SAMMU KHAN BHANBRO, PAKISTAN: Pakistani farmers are still counting losses from devastating floods that submerged a third of the country, but the long-term effects are already clear. “We went back 50 years to him,” said Sindh farmer Ashraf Ali Bambro. This farm had 2,500 acres of cotton and sugar cane near harvest, but has now been cleared.

More than 33 million people have been affected by flooding caused by record monsoon rains, with one of the worst affected areas being Sindh province in southern Pakistan. The state is bisected by the mighty Indus River, along whose banks agriculture flourished for thousands of years, with records of irrigation systems dating back to 4,000 BC. There are two problems with Sind. The state has been locally drenched by record rains, but the Indus is already at full flow, swollen by its northern tributaries, and dykes have breached in several places, allowing it to drain. No place.

“At one stage, it rained for 72 hours,” said Bambro, adding that they lost at least 270 crore rupees ($1.2 million) in input alone. “This is the cost of fertilizer and pesticides. It doesn’t include the profit. We had a good harvest so the profit could have been much higher.”

Without the ability to drain flooded fields, farmers like Bambro will not be able to plant winter wheat, which is vital to the country’s food security. “We have a month. If no water is drained in that period, there is no wheat,” he said at his farm in Sammu Khan village, about 40 kilometers (25 miles) northeast of Sukkur. Told. After years of self-sufficiency in wheat, Pakistan has recently turned to imports to fill its silos as part of its strategic reserves.

Karachi, Pakistan: Volunteers from the charity Alkydmat Foundation load a truck with relief bags for people affected by the floods in Karachi on September 3, 2022. – AFP

Pakistan owes billions of dollars

Islamabad, as has been argued, can hardly afford imports, even with discounted grain purchases from Russia. The country owes billions of dollars to foreign creditors and last week persuaded the International Monetary Fund to pay off its foreign debt rather than pay the estimated $10 billion flood damage bill. I was able to resume fundraising, which I couldn’t even do.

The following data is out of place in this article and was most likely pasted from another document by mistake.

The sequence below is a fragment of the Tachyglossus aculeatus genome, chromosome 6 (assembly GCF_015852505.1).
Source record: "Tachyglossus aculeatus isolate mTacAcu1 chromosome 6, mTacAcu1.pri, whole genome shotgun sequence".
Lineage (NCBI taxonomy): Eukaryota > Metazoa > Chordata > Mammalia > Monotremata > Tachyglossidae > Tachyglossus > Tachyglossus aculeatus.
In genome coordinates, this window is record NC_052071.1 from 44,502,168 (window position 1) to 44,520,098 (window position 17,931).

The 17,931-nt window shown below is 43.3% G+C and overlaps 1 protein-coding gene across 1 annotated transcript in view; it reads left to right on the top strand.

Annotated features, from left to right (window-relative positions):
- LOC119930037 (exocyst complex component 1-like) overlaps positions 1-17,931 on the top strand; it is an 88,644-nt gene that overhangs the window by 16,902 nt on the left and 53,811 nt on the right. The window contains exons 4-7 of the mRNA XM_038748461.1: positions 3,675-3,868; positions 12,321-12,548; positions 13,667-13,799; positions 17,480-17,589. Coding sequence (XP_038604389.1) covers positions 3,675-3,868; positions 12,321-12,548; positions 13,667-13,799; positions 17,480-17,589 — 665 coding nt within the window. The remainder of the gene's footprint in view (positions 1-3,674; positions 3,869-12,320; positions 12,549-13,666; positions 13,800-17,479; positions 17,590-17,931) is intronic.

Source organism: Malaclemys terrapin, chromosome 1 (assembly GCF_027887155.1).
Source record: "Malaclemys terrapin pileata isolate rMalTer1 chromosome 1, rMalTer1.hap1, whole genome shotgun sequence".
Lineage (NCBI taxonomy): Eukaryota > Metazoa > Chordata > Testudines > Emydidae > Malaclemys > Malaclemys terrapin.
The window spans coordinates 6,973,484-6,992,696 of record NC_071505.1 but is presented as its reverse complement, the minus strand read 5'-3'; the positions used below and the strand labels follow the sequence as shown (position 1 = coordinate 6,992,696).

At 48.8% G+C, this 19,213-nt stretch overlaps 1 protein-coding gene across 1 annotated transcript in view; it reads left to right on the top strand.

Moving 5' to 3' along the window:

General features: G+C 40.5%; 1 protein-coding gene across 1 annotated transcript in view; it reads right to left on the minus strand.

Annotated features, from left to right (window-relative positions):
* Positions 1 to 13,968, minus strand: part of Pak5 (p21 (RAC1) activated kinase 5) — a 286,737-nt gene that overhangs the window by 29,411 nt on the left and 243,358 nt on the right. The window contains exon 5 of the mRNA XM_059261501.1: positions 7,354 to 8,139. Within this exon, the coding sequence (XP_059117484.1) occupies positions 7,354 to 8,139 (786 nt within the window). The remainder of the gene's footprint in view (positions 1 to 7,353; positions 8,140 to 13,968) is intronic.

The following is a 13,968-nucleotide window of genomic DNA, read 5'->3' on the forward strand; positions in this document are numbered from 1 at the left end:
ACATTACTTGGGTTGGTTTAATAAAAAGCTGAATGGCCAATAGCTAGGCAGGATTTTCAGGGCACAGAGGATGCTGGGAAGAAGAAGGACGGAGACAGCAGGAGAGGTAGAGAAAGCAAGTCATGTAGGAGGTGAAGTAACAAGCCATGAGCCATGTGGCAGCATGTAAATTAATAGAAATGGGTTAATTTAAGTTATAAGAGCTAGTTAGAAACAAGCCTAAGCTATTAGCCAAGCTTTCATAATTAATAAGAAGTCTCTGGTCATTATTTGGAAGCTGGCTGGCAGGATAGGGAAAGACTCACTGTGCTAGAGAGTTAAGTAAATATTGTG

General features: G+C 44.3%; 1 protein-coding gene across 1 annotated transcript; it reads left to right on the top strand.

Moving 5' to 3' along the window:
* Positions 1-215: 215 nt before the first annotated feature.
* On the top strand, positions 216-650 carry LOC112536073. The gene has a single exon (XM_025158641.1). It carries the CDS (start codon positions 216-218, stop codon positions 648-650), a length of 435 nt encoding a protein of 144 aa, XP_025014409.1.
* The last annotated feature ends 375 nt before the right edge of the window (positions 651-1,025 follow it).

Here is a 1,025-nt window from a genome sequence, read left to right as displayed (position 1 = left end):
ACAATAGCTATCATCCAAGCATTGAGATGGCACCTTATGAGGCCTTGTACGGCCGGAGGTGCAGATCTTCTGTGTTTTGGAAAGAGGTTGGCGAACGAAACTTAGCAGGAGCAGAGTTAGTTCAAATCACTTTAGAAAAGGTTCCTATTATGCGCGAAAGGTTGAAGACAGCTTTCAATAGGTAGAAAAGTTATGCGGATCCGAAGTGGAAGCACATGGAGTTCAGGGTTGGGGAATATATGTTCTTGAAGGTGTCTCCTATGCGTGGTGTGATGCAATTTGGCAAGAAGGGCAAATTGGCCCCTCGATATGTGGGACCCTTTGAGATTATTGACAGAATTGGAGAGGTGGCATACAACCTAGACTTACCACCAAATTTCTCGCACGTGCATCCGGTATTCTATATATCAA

Driving on the overpass from Sukkur to Sammu Khan offers a stunning view of flood devastation. In some places there is water as far as the eye can see. Where cotton crops are seen in flooded fields, the leaves turn brown and the fences are barely visible. “Forget about cotton,” said Latif Dinno, a farmer in Saleh Pat, 30 kilometers northeast of Sukkur.

Large landowners are likely to survive the floods, but tens of thousands of farm workers face terrible hardships. They supplement their income by growing food on small plots of land. They are also submerged, with tens of thousands of people fleeing their flooded homes and seeking refuge on higher ground. “There’s nothing left to choose from,” said Saeed Baroque, who works and pools his income each season with members of his extended family. Farmers aren’t the only ones affected, every link in his chain of supply is feeling the strain.

“We are doomed,” said Waseem Ahmed, a cotton trader in Saarepat. Like many in the industry, he fixed the purchase price and made advance payments to guard against inflation and market volatility. “We only harvested 35 mounds (about 8,000 kilograms, 18,000 pounds) versus an expected 200 mounds,” he said, adding that he had shelved plans to expand the business. At a small collectible store in Sindh’s usually bustling cotton market, two boys were poking halfway through a pile of damp cotton, checking to see if there was anything they could salvage.

“Markets are closed, ginning factories are closed,” trader Ahmed said, pointing to a row of closed shops. would like the intervention of “We honor Allah. He is the ultimate Savior,” he said. – AFP

Source link

Previous articleActress Jane Fonda says she has cancer
Next articleAM Best Place LIA Rating Under Review